Facebook considering ad-free subscription model

The idea of a paid subscription to Facebook has been discussed for a long time, although the prompts for this conversation have varied over the years. When Facebook first broke onto the scene, it was a long time before it became profitable as a business model and for all that time people feared being asked for a monthly free to access their favourite social media hub.

Facebook considering ad-free subscription model

Facebook CEO, Mark Zuckerberg. Photo by TechCrunch via Wikimedia Commons

Now with Facebook being littered with advertising, the conversation about a paid subscription has reemerged. The recent data breach scandal surrounding Facebook has made the proposition more appealing, with Facebook eager to move away from the stigma of mining data for marketers.

Now Facebook is considering if a subscription model could be used to fund an ad-free version of the social media website.

Determining the viability of this model is difficult since no social media hub the size of Facebook has attempted a subscription service. One distinct advantage of this move would be limiting 3rd party access to data as they would no longer need to fund the site through reselling it to advertisers.

The data itself, while not being given to advertisers, would still be relevant to the website and could help to create a better user experience. This is a big deal as many Facebook users are concerned with their personal information being exploited by outside agents, especially with regards to political agendas.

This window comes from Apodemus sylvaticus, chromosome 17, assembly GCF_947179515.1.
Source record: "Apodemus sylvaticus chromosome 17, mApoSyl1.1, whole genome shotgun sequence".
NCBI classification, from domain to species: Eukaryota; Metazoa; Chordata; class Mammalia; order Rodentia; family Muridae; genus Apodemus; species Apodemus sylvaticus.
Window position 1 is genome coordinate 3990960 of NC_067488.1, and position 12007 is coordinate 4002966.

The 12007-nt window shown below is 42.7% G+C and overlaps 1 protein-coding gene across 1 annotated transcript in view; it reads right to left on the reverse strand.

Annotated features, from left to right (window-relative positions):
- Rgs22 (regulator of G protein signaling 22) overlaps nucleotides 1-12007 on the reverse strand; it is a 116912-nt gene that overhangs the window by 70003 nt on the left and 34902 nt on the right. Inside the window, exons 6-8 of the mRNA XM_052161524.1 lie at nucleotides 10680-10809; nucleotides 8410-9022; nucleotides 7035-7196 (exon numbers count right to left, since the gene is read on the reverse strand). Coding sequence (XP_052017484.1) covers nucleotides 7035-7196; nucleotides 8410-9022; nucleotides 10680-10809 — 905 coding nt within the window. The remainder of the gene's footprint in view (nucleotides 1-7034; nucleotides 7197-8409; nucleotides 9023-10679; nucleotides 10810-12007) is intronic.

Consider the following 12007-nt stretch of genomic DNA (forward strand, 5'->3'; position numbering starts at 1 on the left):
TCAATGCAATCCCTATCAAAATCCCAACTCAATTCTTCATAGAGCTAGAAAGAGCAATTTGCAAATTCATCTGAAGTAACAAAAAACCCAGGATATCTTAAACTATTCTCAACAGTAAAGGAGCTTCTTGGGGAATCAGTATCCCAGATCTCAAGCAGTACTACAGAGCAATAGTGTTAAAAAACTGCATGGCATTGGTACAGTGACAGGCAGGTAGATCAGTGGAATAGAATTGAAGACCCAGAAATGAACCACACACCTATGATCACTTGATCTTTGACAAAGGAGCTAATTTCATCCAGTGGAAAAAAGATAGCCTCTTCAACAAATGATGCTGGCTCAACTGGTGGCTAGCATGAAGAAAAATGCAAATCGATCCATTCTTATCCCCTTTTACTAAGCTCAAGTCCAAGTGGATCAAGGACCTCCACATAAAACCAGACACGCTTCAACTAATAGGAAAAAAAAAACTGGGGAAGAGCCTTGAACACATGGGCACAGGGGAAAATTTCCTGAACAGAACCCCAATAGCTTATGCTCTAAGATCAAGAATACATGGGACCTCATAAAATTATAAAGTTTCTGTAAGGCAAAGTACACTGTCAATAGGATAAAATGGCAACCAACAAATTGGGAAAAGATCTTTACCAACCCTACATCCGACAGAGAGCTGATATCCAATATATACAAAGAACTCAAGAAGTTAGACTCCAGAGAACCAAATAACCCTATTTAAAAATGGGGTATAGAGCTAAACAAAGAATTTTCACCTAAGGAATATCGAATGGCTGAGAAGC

However, it is still questionable whether or not enough people would be willing to pay for a service that’s historically always been free. A recent study by Josh Constine from TechCrunch determined that Facebook would need to charge approximately $7 per user per month in order to match its current revenue from advertising.

However, the $7 estimate is only true if Facebook retains the same user population, which is unlikely if the site switches to a paid model. There is also the argument that Facebook shouldn’t fix a system that isn’t broken, with the company generating $40 billion in 2017 and there being no significant signs that the advertising model is ineffective.